Rep. Lynn Westmoreland Introduces the CFPB Data Collection Security Act

Rep. Lynn Westmoreland is hoping to wrap some accountability around the Consumer Financial Protection Bureau (CFPB), that albatross created by the Dodd-Frank bill to “serve as a liaison between consumers and credit card companies” by introducing a data protection bill.

Doesn’t it give you a warm and fuzzy feeling to know that your government has access to every credit transaction you make? With no time limit to purge the data, no protections (i.e. positions of trust requiring clearances, etc.) on viewing the data, or transport/transference, you must know you’re in the best of hands.

Press Release below the fold:

May 6, 2014

CONTACT: Leigh Claffey
202-225-5901 (W)
202-713-8165 (C)

Westmoreland Introduces CFPB Data Collection Security Act

One of the worst parts of the Dodd-Frank bill was the creation of the Consumer Financial Protection Bureau (CFPB). The CFPB was intended to serve as a liaison between consumers and credit card companies; however it was so poorly written that it is a scandal-filled, stereotypical Washington bureaucracy. It has access to sensitive information, and little to no congressional accountability.

Currently, CFPB has access to your credit information and offers minimal transparency. It is highly concerning that they have access to collecting your data without your permission and have no time limit on keeping your information in their system. These CFPB employees can view your information, such as your social security and credit card numbers, but don’t have any security clearances. You also don’t have the option to request to be taken out of their system or for your information to be deleted from their system. The director of the CFPB, Richard Cordray, was appointed by President Obama and was a highly controversial recess appointment, similar to those brought before the Supreme Court to decide their legitimacy.

I introduced the CFPB Data Collection Security Act to address these important security flaws. It’s a five part bill that includes the creation of a consumer opt-out list for data collection by the Consumer Financial Protection Bureau (CFPB) and puts time limits on data held by the Bureau. The CFPB must purge the data lists after 60 days of the completion of an investigation. In addition, the bill requires the CFPB to provide one free year of credit monitoring, a Senate-confirmed Director to run the Bureau, and a “confidential” security clearance for certain CFPB employees.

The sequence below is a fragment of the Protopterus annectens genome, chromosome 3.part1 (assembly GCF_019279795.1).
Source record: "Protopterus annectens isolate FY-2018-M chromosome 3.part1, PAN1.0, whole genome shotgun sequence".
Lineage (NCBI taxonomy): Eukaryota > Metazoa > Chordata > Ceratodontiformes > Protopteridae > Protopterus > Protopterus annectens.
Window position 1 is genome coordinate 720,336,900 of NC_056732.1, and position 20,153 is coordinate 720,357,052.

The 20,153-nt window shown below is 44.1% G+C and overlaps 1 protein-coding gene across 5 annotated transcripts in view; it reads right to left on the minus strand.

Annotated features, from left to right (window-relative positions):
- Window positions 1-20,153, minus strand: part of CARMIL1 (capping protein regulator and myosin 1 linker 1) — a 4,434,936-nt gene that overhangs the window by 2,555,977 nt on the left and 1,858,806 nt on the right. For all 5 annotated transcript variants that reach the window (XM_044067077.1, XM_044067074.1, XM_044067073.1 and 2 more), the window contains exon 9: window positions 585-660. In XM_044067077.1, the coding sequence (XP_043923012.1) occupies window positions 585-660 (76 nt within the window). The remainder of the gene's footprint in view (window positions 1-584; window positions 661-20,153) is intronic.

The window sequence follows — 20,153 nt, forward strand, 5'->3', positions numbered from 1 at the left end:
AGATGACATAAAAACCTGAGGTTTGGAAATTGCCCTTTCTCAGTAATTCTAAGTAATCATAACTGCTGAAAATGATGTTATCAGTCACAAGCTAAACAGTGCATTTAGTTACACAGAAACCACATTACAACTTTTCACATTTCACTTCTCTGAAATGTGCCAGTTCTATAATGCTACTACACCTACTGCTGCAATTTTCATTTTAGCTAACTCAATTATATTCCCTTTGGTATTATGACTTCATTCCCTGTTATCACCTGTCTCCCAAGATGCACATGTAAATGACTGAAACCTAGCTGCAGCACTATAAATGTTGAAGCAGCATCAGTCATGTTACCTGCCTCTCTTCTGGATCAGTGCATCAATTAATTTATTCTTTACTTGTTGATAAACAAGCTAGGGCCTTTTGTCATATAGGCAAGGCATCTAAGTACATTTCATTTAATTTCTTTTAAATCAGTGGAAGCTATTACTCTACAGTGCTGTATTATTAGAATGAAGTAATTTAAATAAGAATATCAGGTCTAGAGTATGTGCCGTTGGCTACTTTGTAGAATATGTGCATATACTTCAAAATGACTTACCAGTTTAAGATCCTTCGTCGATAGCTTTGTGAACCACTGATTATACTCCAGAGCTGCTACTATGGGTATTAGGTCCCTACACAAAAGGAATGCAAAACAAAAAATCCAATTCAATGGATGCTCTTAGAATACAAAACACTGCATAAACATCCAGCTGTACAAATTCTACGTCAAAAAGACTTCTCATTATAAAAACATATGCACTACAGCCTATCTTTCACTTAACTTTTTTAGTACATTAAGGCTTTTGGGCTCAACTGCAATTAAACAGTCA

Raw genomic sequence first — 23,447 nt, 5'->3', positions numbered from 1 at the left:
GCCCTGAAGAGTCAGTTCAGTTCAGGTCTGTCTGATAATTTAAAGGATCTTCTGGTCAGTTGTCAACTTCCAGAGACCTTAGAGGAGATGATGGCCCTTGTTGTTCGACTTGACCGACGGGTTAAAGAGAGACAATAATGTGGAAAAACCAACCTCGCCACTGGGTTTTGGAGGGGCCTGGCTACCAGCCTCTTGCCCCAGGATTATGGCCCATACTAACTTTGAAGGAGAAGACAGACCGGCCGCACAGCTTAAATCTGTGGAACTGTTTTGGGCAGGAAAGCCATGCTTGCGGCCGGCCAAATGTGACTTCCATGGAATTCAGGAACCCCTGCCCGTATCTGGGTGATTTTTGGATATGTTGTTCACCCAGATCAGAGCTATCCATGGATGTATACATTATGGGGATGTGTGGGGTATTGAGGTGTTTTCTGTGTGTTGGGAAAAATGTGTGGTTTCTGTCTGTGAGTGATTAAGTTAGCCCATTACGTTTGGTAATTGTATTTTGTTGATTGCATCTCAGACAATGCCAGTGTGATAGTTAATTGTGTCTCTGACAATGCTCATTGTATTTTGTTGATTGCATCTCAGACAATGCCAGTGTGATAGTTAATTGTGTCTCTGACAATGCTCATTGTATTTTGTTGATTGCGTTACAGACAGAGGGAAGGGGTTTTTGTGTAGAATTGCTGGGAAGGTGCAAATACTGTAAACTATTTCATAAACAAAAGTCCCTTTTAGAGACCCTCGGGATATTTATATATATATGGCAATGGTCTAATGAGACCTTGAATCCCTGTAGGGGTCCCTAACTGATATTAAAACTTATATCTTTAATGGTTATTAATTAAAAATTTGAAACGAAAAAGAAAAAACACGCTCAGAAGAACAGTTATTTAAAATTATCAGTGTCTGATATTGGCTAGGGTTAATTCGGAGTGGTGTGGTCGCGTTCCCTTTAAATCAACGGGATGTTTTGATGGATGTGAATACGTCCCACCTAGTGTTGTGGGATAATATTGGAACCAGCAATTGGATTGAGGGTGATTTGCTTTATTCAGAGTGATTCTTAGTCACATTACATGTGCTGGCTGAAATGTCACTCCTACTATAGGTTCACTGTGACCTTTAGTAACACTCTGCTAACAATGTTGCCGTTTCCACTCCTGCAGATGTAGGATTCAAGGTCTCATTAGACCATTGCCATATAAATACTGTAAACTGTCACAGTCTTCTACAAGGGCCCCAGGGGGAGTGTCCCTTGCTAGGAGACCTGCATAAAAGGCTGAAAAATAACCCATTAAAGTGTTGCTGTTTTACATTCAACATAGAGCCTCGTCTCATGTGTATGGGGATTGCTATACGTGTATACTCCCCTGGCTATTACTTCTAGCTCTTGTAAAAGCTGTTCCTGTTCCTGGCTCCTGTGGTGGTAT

The CFPB Data Collection Security Act is a simple bill to address a huge problem in protecting your information from not only internal abuse, but from hackers as well. It improves the ability to know what they have and the right to have it removed from their system. As support for the CFPB Data Collection Security Act grows, I also hope it raises awareness to question the credibility of the CFPB and an examination of the bureau’s necessity.


One comment

  1. CJBear71 says:

    1. Richard Cordray was confirmed by the Senate last July by a 66-34 vote.

    2. While you do need security measures, you don’t need “security clearance” to view Social Security numbers or credit card numbers, as (sadly) my bank, Amazon, Target, and various agencies at all level of government will tell you. Think about how many places you’ve given your SSN to.

    3. I’ve never heard that the CFPB has any access to the above anyways. They may have it in response to any individual complaint filed, but not en masse.

    4. You want 1 free year of credit report monitoring? Cool. Cause and a few of these other scammy sites want to charge me $13 a month or more.

    5. Congress has subpoena power. I know CFPB was created within the Federal Reserve, but you have tons of oversight authority over the CFPB. Use it.

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